U.S. existing-home sales declined 2.4% month-over-month as of the last measure, according to the National Association of REALTORS® (NAR), reversing February’s sales gain of 14.5%. Fluctuations in mortgage interest rates have caused buyers to pull back, with pending sales dropping 5.2% month-over-month. Meanwhile, the median existing-home sales price declined for the second month in a row, falling 0.9% nationally from last year, the largest year-over-year decline since January 2012, according to NAR.
New Listings were down 29.2% for single-family homes and 40.7% for Condo/TIC/Coop properties. Pending Sales decreased 27.5% for single-family homes and 22.2% for Condo/TIC/Coop properties.
The Median Sales Price was down 23.2% to $1,575,000 for single-family homes and 13.7% to $1,177,500 for Condo/TIC/Coop properties. Months' Supply of Inventory increased by 35.7% for single-family units and 3.1% for Condo/TIC/Coop units.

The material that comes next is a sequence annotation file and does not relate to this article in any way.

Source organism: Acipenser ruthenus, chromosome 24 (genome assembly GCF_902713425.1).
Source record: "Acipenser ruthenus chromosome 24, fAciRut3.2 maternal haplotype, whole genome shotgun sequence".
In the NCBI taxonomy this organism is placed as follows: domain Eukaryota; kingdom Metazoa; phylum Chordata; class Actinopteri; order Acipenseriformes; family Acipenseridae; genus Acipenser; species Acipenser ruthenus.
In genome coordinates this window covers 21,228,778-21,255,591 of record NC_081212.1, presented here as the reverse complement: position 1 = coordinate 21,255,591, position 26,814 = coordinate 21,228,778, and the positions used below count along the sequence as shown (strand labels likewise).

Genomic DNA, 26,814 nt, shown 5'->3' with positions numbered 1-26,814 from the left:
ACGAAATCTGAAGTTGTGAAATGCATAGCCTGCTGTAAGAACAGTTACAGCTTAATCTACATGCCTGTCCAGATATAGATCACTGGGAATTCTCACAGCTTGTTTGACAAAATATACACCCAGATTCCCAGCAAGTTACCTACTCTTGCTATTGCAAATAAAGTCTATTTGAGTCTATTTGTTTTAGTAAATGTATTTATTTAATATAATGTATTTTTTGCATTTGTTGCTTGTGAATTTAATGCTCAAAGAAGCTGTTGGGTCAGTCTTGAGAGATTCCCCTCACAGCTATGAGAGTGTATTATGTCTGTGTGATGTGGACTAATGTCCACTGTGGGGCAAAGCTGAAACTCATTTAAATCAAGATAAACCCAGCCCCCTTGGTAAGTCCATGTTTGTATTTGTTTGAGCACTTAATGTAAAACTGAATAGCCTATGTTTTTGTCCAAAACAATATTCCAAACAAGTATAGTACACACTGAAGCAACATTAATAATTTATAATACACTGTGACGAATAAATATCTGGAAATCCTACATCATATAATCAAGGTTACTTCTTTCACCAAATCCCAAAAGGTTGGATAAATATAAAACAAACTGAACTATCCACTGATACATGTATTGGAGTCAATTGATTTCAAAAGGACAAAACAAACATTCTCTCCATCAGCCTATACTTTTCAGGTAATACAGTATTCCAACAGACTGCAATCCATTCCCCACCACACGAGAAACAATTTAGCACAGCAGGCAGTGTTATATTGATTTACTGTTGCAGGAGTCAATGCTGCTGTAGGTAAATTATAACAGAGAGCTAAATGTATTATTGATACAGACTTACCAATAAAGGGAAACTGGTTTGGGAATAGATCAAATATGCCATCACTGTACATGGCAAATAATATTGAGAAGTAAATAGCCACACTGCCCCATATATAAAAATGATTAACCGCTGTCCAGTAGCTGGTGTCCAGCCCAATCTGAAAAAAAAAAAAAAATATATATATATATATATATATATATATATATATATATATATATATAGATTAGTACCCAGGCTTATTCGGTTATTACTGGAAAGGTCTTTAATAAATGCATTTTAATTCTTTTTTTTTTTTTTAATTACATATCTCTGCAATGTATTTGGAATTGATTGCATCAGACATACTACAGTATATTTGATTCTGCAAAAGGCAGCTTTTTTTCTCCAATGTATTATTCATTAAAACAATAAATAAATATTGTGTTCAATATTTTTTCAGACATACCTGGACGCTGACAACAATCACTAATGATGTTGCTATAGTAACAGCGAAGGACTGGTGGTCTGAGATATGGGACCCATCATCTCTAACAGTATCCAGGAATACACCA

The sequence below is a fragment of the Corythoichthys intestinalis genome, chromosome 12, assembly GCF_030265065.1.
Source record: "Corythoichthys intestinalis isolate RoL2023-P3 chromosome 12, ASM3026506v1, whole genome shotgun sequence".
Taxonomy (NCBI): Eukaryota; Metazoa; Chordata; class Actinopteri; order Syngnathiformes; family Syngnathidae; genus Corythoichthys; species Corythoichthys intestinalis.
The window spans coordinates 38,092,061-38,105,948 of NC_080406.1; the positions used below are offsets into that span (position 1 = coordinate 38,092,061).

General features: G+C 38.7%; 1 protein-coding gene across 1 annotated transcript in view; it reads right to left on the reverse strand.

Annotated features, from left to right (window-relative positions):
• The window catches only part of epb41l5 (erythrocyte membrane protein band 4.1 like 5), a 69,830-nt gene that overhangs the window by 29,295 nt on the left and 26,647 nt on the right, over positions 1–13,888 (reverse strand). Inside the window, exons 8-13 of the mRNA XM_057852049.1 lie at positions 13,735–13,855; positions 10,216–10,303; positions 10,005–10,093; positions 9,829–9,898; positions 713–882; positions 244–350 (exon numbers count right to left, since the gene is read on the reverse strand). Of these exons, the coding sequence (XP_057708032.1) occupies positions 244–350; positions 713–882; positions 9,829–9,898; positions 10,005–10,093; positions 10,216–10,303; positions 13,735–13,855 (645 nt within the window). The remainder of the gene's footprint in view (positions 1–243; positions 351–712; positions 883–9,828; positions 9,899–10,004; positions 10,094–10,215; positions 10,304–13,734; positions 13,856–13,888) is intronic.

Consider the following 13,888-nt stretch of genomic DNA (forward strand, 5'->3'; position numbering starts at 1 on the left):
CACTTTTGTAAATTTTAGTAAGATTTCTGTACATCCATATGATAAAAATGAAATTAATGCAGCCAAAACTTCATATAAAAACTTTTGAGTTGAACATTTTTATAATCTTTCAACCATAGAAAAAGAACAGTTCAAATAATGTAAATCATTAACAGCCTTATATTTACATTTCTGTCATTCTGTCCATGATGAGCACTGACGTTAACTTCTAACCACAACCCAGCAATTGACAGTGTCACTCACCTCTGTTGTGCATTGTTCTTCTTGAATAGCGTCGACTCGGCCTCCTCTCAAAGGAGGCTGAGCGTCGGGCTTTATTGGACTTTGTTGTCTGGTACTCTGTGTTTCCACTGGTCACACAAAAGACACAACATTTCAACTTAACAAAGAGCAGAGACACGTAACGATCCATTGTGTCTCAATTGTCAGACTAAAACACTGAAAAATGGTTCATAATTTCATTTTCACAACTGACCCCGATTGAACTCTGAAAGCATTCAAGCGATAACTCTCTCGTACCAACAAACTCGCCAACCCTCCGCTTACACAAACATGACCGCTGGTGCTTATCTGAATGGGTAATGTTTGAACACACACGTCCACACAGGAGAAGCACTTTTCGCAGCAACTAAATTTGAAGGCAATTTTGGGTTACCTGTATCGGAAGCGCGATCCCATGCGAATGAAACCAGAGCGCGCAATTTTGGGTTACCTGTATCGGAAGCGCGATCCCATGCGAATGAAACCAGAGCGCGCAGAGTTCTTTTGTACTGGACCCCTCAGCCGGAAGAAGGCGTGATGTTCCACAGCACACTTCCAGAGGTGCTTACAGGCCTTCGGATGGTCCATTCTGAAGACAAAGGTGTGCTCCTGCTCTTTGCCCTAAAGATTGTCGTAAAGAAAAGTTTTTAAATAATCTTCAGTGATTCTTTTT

Housing inventory remains tight nationwide, with only 980,000 units available for sale heading into April, a 5.4% increase from one year earlier. However, the number of homes for sale is down compared to the same period in 2019, prior to the pandemic. The lack of existing inventory continues to impact home sales, and with only 2.6 months’ supply of homes at last measure, competition for available properties remains strong, especially in certain price categories, with multiple offers occurring on about a third of properties, according to NAR.